No female jockey has won the Kentucky Derby. No female jockey has even come close.
But for a few bright months, it seemed entirely possible that Rosie Napravnik might this year banish that aberration on the landscape of the sport in one glorious, gender-neutralizing swoop. Before being effectively ruled out of a trip to Kentucky, Shanghai Bobby, the former Derby favorite, collected the Breeders' Cup Juvenile with Napravnik aboard.
Napravnik still has a chance of leaving Churchill Downs on Saturday garlanded with roses—a modest chance, admittedly. She rides Mylute, the horse Revolutionary wore down to beat in the Louisiana Derby at Fair Grounds in March.
In the harsh cold light of objectivity, one would be hard-pressed to make a valid case for a Mylute victory. Still, it is the Kentucky Derby after all. If historical precedent can offer us any clues, it’s that the Derby has a habit of writing a postscript Hollywood-heavy with drama.
A Napravnik win? You’re talking box-office gold right there.
But let’s say the horses all run to form this year, and Mylute runs mid-pack, maybe sneaking a place at best. What then? How long do we have to wait before Napravnik gets another credible chance at exorcising that glaring omission in women’s sports?
How long will we have to wait before we see a female jockey pass the post first against the backdrop of those iconic twin spires? I’m willing to stretch my neck out and predict that the day will come sooner rather than later.
My hunch is based on a conviction that, in racing circles, all the old misogynistic attitudes attached to female jockeys have been largely erased among the people who matter.
Sure, you’re always going to find that one grizzled old trainer who, while spitting mouthfuls of black chewing tobacco, declares that women jockeys are sweet an’ all, but they’ll never be as good as a man.
You’re always going to find that one retirement-age jockey who, sick of finishing second to a fresh-faced female rider and nostalgic for his past glories, bitterly insists that she only gets the good mounts ‘cos she knows how to work her womanly wiles.
It’s a sad matter of human nature that you will invariably meet narrow-minded people whose thoughts are carved from the stone of bygone years.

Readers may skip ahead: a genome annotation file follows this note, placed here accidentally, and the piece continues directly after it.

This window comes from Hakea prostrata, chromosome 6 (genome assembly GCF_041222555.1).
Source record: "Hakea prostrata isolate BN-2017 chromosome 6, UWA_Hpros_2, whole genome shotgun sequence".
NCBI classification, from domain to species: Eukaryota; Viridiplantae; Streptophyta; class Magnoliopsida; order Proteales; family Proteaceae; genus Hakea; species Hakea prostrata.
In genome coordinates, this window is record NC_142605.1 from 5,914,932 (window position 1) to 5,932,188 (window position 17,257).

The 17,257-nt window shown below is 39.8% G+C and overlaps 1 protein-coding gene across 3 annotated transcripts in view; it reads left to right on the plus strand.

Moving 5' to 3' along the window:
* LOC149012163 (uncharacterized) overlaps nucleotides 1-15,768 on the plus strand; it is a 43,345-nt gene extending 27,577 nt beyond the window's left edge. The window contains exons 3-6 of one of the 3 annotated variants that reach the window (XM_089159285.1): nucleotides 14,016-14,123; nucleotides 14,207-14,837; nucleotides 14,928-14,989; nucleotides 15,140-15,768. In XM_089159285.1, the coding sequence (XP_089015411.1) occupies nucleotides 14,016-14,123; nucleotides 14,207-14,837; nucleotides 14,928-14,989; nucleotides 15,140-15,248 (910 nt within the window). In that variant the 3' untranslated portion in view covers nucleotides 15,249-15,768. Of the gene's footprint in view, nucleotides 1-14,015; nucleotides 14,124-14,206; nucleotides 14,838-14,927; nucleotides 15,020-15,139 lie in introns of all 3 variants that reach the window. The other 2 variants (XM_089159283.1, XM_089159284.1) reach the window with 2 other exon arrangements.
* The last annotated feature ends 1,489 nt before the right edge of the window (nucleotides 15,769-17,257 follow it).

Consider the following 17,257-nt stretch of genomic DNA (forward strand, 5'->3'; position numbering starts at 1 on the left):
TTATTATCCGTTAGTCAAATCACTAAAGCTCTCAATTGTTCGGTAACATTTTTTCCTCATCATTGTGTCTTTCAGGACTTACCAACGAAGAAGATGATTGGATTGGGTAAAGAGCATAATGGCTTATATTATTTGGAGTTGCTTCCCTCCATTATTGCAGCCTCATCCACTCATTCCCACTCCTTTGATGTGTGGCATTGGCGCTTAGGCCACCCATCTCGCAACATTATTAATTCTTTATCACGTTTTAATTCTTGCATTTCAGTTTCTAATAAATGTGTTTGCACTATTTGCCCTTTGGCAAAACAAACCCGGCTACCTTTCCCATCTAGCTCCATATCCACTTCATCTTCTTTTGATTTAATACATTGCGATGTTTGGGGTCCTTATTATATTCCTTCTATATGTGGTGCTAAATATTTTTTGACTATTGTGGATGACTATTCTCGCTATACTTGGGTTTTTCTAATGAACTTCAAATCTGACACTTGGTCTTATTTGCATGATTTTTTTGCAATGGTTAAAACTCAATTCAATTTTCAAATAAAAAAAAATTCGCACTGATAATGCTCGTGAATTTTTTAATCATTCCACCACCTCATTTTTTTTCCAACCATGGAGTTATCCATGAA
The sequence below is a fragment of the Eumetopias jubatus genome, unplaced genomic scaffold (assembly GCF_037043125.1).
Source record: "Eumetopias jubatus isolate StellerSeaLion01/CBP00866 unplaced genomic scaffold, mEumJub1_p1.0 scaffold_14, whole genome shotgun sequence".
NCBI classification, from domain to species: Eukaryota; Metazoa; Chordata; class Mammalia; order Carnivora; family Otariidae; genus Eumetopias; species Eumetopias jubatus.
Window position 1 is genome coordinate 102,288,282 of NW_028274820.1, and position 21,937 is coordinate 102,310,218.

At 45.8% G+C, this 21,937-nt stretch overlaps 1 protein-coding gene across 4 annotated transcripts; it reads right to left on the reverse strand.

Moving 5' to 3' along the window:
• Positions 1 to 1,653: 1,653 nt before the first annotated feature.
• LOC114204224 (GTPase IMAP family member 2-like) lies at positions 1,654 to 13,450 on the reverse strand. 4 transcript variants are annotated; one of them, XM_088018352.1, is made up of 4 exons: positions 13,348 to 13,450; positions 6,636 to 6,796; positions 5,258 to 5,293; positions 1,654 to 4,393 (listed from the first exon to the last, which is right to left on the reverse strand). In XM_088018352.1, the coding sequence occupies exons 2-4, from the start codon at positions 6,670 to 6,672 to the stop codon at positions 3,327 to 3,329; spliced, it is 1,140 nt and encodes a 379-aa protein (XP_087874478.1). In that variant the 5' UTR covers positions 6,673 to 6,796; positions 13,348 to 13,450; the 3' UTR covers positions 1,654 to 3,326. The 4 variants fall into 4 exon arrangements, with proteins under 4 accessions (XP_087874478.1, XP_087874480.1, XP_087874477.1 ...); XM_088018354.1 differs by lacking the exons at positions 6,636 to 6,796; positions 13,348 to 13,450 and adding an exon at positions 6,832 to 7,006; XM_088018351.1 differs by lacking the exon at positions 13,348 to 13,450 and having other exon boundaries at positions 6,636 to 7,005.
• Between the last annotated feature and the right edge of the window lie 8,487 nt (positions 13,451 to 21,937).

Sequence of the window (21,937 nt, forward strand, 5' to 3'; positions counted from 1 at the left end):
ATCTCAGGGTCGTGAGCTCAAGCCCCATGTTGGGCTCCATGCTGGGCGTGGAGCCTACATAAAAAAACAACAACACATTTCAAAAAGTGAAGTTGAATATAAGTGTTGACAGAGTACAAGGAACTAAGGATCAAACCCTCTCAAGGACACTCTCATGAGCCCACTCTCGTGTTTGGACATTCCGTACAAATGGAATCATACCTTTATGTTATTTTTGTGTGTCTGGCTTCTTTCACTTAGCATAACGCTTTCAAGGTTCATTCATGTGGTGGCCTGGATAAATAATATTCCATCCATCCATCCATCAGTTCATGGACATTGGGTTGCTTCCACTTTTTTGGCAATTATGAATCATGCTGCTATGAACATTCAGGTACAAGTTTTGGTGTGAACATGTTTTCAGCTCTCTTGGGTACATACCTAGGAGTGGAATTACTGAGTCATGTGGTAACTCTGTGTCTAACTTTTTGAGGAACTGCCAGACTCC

Horse racing has its share of inverted thinkers. But in actuality, the truth is this: If a female jockey is good enough, she’ll receive the same opportunities as her male counterparts.
Napravnik is good enough. That’s why Todd Pletcher, a trainer known for running his battleship with ruthless precision, is happy to let Napravnik loose with the very best in his arsenal.
Chantal Sutherland was good enough. That’s why Bob Baffert, a trainer with more Grade 1 wins to his name than he has grey hairs on his head, was happy to let her take her chance on Game on Dude in the world’s richest race: the $10 million Dubai World Cup.
Money talks at any price. But for $10 million, if there was one whiff of doubt surrounding Sutherland’s abilities, Baffert would have replaced her faster than you could say “A Bunny’s Tale.”
The people who truly understand the sport—the winningest trainers, the astute owners—understand that race-riding is a nuanced art. There’s so much more involved than simple brute and brawn.
An intellect is imperative: A top rider must have a keen intuition of race tactics, position and pace. Horsemanship is key: A top rider must be able to forge a rapport with each horse he or she rides in order to coax from them every last drop of effort.
Race-riding is a complex art that neither sex accomplishes with any greater or less skill. Of course, Napravnik, Sutherland et al. aren’t the trailblazers in bringing light to this truth. They merely reaffirm it—in spades. No, the real trailblazers were the female jockeys of the '60s, '70s and '80s who were confronted with a sport cologne-heavy in sexism.
It beggars belief that it was only a little over 40 years ago that Diana Crump was the first female jockey to ride in a race on American soil. She rode the aptly named Bridle ‘n Bit to a 10th-place finish at Hialeah Park on Feb. 7, 1969.
Crump doubled up as the first female jockey to ride in the Kentucky Derby. A few months later in 1969, Barbara Jo Rubin rode into the record books as the first female jockey to ride a winner. But it was Julie Krone who performed the grunt work in dispelling from the sport most of the old prejudices.
Krone—with a Pit bull’s tenacity and a Chihuahua’s voice—proved beyond doubt that female jockeys were every bit as capable as the men by infiltrating the upper-most echelons of the sport. She broke the female hoodoo in a Triple Crown race and the Breeders' Cup.
She was a constant feature of top contests during the late '80s and early '90s. And if you’ve ever been lucky enough to listen to Krone explain what it entails to ride a horse in a race, explain with visceral precision the physical and psychological tolls of race-riding, you’ll understand exactly why it was that she was able to hold her own out on the track.
It's an even more impressive achievement given the bubbling undercurrent of sexism in the jock’s room at the time.
Napravnik herself is keen to acknowledge the work done by the generations of female jockeys before her. And she’ll admit to the same misogyny from her fellow jockeys. She’ll admit, however, that the treatment she has suffered pales in comparison to that faced by Krone.
Napravnik is lucky to have been born in a time when female jockeys have already proven their worth. Among the people who really matter, the people who really shape and affect this sport, the old gender biases are almost gone, kaput.
That is why, should Mylute only perform to expectations this Saturday, it is surely only a matter of time before the Kentucky Derby winner comes replete with a female jockey.